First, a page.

Ken Burns has a new piece of his seminal baseball documentary called "The Tenth Inning" airing this week on your local PBS station (mine is WETA here in the DC area). Covering the modern era of baseball - the 1990s and 2000s - it has brought back so many memories to me and reminded me how much I love this game. There is an element of poetic drama, story, history, and passion that just doesn't exist in sports like football, hockey, or soccer that is encapsulated in the game of baseball. My particular appreciation for the nuances of the game is born from countless summer nights over the past eight years, but my love for the game came from my dad.
I remember watching with him, Cal Ripken in 1996, trot around Camden Yards, high-fiving every fan around the warning track, playing in his 2,131 game, breaking Yankee great Lou Gehrig's record, and cementing not only his place in history, but also the return of baseball from the strike of 1994.
I remember the dominance of the Atlanta Braves in the late 1990s and how my cousin adored and idolized them and how my brother wrote to Chipper Jones (still waiting Chipper, all these years later).
I remember 1998 and the excitement of the home run race between Mark McGwire and Sammy Sosa, and how on the day after McGwire hit his 62nd home run, breaking Yankee Roger Maris's 30yr+ record, I wrote it down in my high school agenda with big exclamation marks - "McGwire HITS #62!!".
I remember the dominance of the Yankees and their 1998 season in which they broke the record for winning the most games AND won the World Series - Joe Torre, Tino Martinez, Andy Petite, Derek Jeter, Paul O'Neill, David Cone, David Wells, Chuck Knoblauch, Bernie Williams, Jorge Posada, Mariano Rivera.
I remember the 2001 World Series (2 Yankee comebacks and Derek "Mr. November" Jeter) and the blooper hit of Juan Gonzalez from the fake team of the Arizona Diamondbacks and how To. This. Day. my heart hurts at the loss and the loss of a Series by the Yankees that started their downward slide and how they were never the same team after that loss and how they should have won because of 9-11, and all the poetic justice of what should have been. I couldn't talk to my roommates for a few days because I was so upset - hopefully they've forgiven me :). I've only slightly gotten over it.
I remember 2002 and falling in love with the backdrop of the forgettable World Series between the Anaheim Angels (Rally Monkey) and the San Francisco Giants.
I remember 2003 and the utter joy of the Yankees beating the Red Sox, coming from behind, and winning the pennant. Aaron Boone will live forever in Yankee lore for one hit. That is all you need to live forever in baseball - one hit.
And then I remember the Yanks losing to the Florida Marlins (who had beat the Chicago Cubs) and watching Josh Beckett pitch a complete game to win the Series and being ok with it because it was such an unbelievable pitching performance. A performance that I could respect. Not a blooper hit from a fake team.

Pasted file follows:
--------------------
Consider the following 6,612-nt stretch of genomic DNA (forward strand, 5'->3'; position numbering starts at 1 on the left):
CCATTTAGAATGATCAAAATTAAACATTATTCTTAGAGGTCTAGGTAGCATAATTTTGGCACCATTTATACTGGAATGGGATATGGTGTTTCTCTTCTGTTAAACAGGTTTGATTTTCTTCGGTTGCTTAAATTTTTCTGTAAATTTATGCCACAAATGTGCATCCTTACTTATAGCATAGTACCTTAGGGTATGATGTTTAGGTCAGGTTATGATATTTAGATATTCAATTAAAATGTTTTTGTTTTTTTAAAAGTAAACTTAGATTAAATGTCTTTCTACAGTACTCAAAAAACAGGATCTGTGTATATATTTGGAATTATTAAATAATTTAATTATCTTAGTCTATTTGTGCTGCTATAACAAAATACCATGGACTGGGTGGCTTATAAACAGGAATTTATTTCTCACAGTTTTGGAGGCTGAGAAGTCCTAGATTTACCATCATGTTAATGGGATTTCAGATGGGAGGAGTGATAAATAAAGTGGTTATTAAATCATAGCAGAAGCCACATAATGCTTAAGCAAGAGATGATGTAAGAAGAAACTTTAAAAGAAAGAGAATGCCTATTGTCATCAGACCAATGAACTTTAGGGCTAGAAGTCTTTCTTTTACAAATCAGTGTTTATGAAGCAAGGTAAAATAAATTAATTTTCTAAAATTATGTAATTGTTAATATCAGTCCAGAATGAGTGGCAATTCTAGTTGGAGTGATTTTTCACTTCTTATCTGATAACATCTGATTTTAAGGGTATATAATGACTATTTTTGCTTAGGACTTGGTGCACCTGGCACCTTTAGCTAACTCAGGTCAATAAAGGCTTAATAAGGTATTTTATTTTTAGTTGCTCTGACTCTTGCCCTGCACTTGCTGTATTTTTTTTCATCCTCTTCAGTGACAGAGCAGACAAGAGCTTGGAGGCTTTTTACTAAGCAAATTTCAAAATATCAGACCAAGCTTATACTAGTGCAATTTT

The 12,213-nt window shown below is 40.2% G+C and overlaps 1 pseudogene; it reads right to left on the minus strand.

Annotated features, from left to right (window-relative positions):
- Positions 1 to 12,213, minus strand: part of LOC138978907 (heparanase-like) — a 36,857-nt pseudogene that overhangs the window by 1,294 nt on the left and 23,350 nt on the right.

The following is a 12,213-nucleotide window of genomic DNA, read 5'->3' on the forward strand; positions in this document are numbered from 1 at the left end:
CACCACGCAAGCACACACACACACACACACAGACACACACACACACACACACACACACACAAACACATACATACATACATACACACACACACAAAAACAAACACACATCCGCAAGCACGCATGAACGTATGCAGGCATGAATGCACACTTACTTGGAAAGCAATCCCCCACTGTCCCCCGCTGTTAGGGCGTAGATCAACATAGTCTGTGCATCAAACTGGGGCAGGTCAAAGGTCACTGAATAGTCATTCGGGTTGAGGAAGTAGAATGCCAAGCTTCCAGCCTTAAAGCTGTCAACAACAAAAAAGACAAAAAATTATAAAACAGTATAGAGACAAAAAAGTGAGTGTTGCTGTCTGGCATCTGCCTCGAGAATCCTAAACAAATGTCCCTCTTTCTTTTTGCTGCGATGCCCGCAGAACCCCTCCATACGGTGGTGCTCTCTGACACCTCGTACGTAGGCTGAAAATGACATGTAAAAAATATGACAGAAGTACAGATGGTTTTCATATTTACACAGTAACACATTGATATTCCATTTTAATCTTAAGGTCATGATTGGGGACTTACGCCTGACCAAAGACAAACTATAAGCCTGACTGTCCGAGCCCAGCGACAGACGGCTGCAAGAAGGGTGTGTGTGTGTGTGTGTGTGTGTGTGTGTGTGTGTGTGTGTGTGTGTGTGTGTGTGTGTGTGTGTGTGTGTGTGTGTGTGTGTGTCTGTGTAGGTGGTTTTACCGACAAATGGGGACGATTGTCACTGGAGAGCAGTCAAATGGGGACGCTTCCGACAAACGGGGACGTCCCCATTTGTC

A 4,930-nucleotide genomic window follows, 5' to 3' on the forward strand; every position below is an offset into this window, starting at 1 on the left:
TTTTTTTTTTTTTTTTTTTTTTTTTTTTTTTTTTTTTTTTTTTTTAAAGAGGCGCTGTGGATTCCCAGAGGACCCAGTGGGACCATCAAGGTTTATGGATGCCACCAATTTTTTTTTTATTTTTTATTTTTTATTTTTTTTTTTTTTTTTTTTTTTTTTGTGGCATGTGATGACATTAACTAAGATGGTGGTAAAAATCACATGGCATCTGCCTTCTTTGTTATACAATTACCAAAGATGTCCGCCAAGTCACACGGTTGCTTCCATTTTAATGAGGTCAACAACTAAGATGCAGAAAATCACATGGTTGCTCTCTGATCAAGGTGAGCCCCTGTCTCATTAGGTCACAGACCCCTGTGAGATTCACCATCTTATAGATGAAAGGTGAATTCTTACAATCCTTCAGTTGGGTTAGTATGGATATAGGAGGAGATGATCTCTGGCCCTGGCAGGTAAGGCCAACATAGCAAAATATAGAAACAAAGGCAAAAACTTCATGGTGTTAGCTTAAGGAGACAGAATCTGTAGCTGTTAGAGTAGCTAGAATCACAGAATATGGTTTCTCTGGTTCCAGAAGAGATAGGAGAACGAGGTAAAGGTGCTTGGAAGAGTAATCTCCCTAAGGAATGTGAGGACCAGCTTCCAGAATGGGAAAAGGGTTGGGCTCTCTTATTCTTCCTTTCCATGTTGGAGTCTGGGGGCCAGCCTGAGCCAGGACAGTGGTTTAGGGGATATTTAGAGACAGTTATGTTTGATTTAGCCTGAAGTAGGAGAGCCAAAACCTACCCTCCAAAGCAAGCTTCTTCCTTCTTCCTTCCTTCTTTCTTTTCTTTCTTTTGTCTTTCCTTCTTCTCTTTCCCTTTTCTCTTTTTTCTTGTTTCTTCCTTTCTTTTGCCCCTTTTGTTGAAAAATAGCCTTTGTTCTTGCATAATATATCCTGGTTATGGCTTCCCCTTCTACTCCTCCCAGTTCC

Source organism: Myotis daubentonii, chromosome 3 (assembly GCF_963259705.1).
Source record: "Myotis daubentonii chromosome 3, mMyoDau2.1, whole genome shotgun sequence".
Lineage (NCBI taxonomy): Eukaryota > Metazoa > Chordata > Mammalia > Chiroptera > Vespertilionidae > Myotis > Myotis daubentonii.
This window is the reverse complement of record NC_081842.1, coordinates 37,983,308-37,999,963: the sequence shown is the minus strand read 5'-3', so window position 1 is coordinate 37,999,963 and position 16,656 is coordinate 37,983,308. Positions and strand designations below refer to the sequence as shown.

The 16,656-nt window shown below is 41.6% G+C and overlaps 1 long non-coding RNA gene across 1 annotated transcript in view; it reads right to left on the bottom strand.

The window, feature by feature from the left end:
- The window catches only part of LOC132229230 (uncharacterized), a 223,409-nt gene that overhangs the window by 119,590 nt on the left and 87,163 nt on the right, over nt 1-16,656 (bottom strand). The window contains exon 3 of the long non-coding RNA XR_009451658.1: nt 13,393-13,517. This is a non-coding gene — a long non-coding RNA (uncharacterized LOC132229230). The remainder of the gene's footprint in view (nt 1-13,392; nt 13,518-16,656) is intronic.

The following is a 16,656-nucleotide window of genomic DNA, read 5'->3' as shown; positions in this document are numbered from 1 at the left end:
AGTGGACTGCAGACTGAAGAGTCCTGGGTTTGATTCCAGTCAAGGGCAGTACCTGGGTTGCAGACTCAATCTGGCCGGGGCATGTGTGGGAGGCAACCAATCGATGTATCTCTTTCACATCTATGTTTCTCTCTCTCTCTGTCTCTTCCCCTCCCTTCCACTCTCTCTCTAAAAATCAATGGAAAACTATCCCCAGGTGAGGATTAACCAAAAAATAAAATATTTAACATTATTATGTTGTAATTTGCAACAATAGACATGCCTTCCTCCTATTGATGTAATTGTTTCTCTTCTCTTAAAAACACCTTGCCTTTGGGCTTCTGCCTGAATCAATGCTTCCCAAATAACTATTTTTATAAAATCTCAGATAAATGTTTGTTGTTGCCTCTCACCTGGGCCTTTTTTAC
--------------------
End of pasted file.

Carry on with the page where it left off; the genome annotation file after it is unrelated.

I also remember 2003 because it was the summer that marked my beginning with college summer ball and a newfound appreciation for the game. Learning how to score a baseball game opened my eyes to the drama, the strategy, and the nuances of this game. It also introduced me to the utter goofiness of baseball boys.
I remember 2004 and the heartache of the Yankees losing to the Red Sox in Game 7, after leading them 3 games to 0 (Stupid Curt Schilling and that damn bloody sock). And then watching from the sidelines as the Sox beat the Cardinals to win their first World Series since 1918, ending the "Curse" of the Bambino.
Truly, my life in baseball is centered around my Yanks. The Series of 2005-2008 are forgettable - I think the White Sox won one, the Red Sox won another, the Cardinals one, the Phillies one. I do remember the Tampa Bay Rays beating the Red Sox and being sooooo happy. The only thing worse than the Yankees losing is the Red Sox winning for this girl.
Then the world was made right when the Yanks won their 27th World Series title in 2009.
And then there is 2010, a year with its own highlights - No-hitters, perfect games, unbelievable pitching performances - a true baseball fan's delight.
The steroids that rocked the game during this era is even more apparent in watching the documentary. Players were a different size in the beginning of the 90s than they were in the 2000s. How these guys got away with it for so long is the real question and both the players union and the baseball owners were at fault.
Burns' documentary does a great job of highlighting the complications of Barry Bonds - who in 1998, without steroids, became the first player to hit 400 home runs and steal 400 bases. Then, once on the juice, broke Mark McGwire's home run record set three years before and then broke Hank Aaron's home run record, and yet became the scapegoat of baseball.
And then there are many other great stories to discover, like the Hispanic and Asian players who have made a huge impact on today's game, that the documentary covers and provides even more trips down memory lane.
Countless sleepless nights, silently screaming at the TV so as to not wake the roommates; leaving the room or changing the channel not being able to watch games; watching playoff games with a pillow over my face, jumping up and down on the couch; watching history made and records broken; scoring decisions made on the fly, meticulous attention to detail, hot summer days and endlessly, tortuously long games; memories cemented forever for me. I truly love this game.